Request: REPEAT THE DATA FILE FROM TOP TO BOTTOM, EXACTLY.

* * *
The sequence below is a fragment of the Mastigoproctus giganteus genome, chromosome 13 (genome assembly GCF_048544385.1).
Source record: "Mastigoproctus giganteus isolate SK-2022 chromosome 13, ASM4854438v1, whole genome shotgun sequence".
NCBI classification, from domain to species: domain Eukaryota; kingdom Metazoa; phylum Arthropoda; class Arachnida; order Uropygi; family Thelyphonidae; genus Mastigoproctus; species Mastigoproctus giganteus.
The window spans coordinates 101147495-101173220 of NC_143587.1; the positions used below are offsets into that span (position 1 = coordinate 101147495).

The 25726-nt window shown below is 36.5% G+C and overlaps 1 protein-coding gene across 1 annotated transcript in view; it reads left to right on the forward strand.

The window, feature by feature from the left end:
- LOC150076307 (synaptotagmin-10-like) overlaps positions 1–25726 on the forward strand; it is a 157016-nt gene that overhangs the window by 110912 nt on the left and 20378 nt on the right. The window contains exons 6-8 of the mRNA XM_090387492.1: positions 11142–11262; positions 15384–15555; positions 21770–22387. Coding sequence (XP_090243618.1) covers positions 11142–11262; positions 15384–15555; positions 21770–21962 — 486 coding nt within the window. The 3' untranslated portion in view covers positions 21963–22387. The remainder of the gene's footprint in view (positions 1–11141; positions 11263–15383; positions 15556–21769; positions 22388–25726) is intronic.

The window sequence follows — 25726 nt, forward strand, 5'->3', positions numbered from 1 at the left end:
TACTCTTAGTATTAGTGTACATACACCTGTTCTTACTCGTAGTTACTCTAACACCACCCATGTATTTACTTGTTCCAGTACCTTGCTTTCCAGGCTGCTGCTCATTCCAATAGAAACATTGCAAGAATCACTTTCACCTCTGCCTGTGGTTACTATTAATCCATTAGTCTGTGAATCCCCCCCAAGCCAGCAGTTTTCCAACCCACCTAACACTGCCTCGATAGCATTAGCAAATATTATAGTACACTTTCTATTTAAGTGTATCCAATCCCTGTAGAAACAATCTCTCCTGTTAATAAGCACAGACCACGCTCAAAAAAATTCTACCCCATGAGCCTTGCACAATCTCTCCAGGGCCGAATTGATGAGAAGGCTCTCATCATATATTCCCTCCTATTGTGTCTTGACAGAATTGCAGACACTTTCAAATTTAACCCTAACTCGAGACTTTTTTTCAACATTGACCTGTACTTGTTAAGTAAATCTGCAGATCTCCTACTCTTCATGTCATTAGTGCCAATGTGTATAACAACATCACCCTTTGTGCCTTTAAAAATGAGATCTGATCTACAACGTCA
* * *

The sequence below is a fragment of the Mastigoproctus giganteus genome, chromosome 13 (genome assembly GCF_048544385.1).
Source record: "Mastigoproctus giganteus isolate SK-2022 chromosome 13, ASM4854438v1, whole genome shotgun sequence".
NCBI classification, from domain to species: domain Eukaryota; kingdom Metazoa; phylum Arthropoda; class Arachnida; order Uropygi; family Thelyphonidae; genus Mastigoproctus; species Mastigoproctus giganteus.
The window spans coordinates 101147495-101173220 of NC_143587.1; the positions used below are offsets into that span (position 1 = coordinate 101147495).

The 25726-nt window shown below is 36.5% G+C and overlaps 1 protein-coding gene across 1 annotated transcript in view; it reads left to right on the forward strand.

The window, feature by feature from the left end:
- LOC150076307 (synaptotagmin-10-like) overlaps positions 1–25726 on the forward strand; it is a 157016-nt gene that overhangs the window by 110912 nt on the left and 20378 nt on the right. The window contains exons 6-8 of the mRNA XM_090387492.1: positions 11142–11262; positions 15384–15555; positions 21770–22387. Coding sequence (XP_090243618.1) covers positions 11142–11262; positions 15384–15555; positions 21770–21962 — 486 coding nt within the window. The 3' untranslated portion in view covers positions 21963–22387. The remainder of the gene's footprint in view (positions 1–11141; positions 11263–15383; positions 15556–21769; positions 22388–25726) is intronic.

The window sequence follows — 25726 nt, forward strand, 5'->3', positions numbered from 1 at the left end:
TACTCTTAGTATTAGTGTACATACACCTGTTCTTACTCGTAGTTACTCTAACACCACCCATGTATTTACTTGTTCCAGTACCTTGCTTTCCAGGCTGCTGCTCATTCCAATAGAAACATTGCAAGAATCACTTTCACCTCTGCCTGTGGTTACTATTAATCCATTAGTCTGTGAATCCCCCCCAAGCCAGCAGTTTTCCAACCCACCTAACACTGCCTCGATAGCATTAGCAAATATTATAGTACACTTTCTATTTAAGTGTATCCAATCCCTGTAGAAACAATCTCTCCTGTTAATAAGCACAGACCACGCTCAAAAAAATTCTACCCCATGAGCCTTGCACAATCTCTCCAGGGCCGAATTGATGAGAAGGCTCTCATCATATATTCCCTCCTATTGTGTCTTGACAGAATTGCAGACACTTTCAAATTTAACCCTAACTCGAGACTTTTTTTCAACATTGACCTGTACTTGTTAAGTAAATCTGCAGATCTCCTACTCTTCATGTCATTAGTGCCAATGTGTATAACAACATCACCCTTTGTGCCTTTAAAAATGAGATCTGATCTACAACGTCA